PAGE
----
Humans aren’t great at punching numbers. In fact, up to 90% of spreadsheets have keystroke errors in them. Bank reconciliation is a way to check and do quality control on your books.
What is bank reconciliation?
When you compare your record of transactions against your bank’s, you’re doing bank reconciliation. Your entries should match up with their records.
Why does it matter?
Bank reconciliation helps you find and fix data entry mistakes or missed transactions. It’s also good for detecting wrong payments or fraud. As you run through the transactions, you can also assign them to the correct business account (if you haven’t already) and flag tax deductible expenses for when you file a return.
How to do bank reconciliation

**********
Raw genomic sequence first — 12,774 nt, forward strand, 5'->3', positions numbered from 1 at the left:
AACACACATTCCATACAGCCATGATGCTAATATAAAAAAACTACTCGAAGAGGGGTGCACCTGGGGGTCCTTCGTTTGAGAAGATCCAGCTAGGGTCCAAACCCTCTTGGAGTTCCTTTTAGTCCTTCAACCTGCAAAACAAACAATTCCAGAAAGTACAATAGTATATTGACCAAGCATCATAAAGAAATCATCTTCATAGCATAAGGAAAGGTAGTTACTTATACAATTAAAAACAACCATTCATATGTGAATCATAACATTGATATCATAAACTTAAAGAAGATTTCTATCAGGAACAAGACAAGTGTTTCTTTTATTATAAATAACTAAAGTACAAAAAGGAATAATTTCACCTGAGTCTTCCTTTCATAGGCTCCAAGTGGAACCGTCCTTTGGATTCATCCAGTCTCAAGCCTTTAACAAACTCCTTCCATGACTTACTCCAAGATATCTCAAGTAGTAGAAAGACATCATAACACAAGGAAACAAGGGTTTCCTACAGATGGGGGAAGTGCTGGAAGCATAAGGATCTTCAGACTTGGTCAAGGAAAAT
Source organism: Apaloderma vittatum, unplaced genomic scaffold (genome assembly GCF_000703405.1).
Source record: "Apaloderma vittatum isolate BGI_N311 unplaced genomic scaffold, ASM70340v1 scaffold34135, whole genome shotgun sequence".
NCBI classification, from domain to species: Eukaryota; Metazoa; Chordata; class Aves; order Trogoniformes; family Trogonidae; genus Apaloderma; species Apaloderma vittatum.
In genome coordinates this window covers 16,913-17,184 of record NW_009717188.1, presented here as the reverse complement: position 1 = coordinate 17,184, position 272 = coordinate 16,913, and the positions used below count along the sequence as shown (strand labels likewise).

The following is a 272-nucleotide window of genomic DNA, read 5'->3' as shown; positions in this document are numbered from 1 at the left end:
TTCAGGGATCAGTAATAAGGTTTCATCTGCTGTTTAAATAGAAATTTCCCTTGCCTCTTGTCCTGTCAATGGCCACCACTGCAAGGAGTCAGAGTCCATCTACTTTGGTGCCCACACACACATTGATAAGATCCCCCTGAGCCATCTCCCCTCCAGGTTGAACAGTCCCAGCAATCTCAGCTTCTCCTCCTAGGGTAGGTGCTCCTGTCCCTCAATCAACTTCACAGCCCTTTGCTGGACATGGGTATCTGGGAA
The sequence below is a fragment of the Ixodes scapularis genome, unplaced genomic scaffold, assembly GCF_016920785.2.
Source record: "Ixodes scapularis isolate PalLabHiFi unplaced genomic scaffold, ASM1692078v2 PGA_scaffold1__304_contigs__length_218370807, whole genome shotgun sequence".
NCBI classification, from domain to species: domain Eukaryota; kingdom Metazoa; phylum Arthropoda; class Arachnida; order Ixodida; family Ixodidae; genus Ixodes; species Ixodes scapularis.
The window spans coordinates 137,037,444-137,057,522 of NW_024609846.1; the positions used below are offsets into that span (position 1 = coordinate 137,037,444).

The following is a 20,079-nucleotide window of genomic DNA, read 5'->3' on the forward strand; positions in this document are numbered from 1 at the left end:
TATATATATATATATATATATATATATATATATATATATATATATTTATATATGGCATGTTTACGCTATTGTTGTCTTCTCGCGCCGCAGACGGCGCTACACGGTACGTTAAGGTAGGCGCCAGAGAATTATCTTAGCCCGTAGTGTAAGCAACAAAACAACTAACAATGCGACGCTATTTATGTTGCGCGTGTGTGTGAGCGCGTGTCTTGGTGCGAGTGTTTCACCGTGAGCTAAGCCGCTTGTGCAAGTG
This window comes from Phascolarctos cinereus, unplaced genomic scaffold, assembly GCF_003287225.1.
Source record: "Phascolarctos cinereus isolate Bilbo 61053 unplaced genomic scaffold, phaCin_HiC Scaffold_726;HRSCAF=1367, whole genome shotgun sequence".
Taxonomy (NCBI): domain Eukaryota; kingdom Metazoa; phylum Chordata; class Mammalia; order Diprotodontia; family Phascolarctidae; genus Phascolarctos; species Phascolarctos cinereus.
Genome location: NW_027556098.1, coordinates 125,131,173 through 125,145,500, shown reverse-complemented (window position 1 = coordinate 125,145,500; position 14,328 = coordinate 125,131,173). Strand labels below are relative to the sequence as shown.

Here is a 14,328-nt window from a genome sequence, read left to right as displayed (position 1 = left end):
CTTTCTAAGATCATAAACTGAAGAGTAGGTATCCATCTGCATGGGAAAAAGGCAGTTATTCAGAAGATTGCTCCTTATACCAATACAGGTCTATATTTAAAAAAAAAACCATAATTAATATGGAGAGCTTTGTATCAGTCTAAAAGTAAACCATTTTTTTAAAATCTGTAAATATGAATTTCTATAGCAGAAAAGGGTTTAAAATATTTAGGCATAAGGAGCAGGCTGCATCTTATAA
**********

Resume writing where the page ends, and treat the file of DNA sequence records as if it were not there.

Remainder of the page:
Bank reconciliation isn’t complex. Many people open their business ledger on one screen and a bank statement for the same period, then cross-reference. If you can’t find a match for a transaction, you need to figure out why and make adjustments so that both records mirror each other.
Modern bank reconciliation
Accounting software speeds up bank reconciliation by pulling transaction data directly from your bank through a secure online connection. That removes keystroke errors for a start.
The software then presents the transactions on a screen, asking you to verify them and assign each one to an account. The fields are often pre-filled based on past transactions or exact matches to sales invoices, purchase bills, or bank rules that have been set up for speed and consistency. You just have to click to confirm what’s suggested.
Figure 3, Modern software makes bank reconciliation a click-to-confirm job.
You can still manually enter things like expenses that aren’t captured by the business bank account. And you can have the software retrieve transaction data from point-of-sale and invoicing systems, or receipt scanners.